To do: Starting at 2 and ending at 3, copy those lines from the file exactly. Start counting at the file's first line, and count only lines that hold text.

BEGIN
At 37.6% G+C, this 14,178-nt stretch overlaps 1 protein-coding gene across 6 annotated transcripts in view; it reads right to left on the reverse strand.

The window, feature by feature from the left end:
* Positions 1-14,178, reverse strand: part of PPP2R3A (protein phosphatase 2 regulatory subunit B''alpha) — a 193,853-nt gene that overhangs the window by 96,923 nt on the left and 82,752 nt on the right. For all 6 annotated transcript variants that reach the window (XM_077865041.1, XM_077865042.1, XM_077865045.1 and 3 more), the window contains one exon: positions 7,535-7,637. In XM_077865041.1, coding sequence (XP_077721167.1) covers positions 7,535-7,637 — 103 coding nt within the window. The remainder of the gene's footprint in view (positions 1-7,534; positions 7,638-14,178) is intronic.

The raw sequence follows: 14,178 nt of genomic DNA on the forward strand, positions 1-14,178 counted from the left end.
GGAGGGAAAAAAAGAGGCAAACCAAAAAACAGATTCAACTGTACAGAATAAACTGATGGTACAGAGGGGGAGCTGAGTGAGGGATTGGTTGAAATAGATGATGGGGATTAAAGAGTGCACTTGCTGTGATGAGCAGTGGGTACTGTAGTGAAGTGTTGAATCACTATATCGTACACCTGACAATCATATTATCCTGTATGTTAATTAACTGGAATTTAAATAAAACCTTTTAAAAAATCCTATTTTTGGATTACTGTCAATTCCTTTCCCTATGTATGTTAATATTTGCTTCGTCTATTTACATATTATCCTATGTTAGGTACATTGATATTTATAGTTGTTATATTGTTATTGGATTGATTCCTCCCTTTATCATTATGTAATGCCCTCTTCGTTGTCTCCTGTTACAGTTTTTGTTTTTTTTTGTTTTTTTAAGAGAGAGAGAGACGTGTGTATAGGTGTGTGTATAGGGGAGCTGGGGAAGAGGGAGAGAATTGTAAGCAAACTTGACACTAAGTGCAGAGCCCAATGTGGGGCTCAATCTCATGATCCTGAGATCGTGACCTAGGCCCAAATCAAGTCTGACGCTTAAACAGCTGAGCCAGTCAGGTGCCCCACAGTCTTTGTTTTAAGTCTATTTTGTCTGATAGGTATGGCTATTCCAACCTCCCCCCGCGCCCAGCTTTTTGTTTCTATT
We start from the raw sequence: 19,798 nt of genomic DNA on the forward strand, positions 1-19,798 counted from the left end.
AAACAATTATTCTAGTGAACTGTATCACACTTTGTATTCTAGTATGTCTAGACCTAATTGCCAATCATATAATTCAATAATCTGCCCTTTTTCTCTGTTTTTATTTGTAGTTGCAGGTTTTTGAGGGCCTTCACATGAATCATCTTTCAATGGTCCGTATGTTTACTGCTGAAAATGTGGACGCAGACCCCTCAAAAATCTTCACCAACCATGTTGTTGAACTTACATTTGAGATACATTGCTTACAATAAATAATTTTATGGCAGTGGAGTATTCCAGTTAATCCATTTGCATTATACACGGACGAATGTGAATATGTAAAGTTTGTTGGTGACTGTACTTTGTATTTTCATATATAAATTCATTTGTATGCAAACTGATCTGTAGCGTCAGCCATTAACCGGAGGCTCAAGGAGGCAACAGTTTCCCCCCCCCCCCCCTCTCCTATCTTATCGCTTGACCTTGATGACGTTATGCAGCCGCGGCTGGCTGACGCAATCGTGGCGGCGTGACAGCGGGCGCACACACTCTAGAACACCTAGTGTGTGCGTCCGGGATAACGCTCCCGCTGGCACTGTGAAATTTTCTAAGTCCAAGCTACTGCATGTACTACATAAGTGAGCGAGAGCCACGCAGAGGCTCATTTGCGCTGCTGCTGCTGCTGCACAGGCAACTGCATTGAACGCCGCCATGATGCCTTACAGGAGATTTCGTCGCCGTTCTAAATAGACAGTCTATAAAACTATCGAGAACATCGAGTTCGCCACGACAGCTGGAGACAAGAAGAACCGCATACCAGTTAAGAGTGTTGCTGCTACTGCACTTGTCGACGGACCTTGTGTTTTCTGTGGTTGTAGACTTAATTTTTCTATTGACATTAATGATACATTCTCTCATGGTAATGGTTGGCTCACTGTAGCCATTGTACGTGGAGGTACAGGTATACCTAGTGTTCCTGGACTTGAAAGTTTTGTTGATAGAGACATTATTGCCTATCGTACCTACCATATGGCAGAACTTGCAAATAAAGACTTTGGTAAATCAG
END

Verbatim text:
The window, feature by feature from the left end:
* Positions 1-14,178, reverse strand: part of PPP2R3A (protein phosphatase 2 regulatory subunit B''alpha) — a 193,853-nt gene that overhangs the window by 96,923 nt on the left and 82,752 nt on the right. For all 6 annotated transcript variants that reach the window (XM_077865041.1, XM_077865042.1, XM_077865045.1 and 3 more), the window contains one exon: positions 7,535-7,637. In XM_077865041.1, coding sequence (XP_077721167.1) covers positions 7,535-7,637 — 103 coding nt within the window. The remainder of the gene's footprint in view (positions 1-7,534; positions 7,638-14,178) is intronic.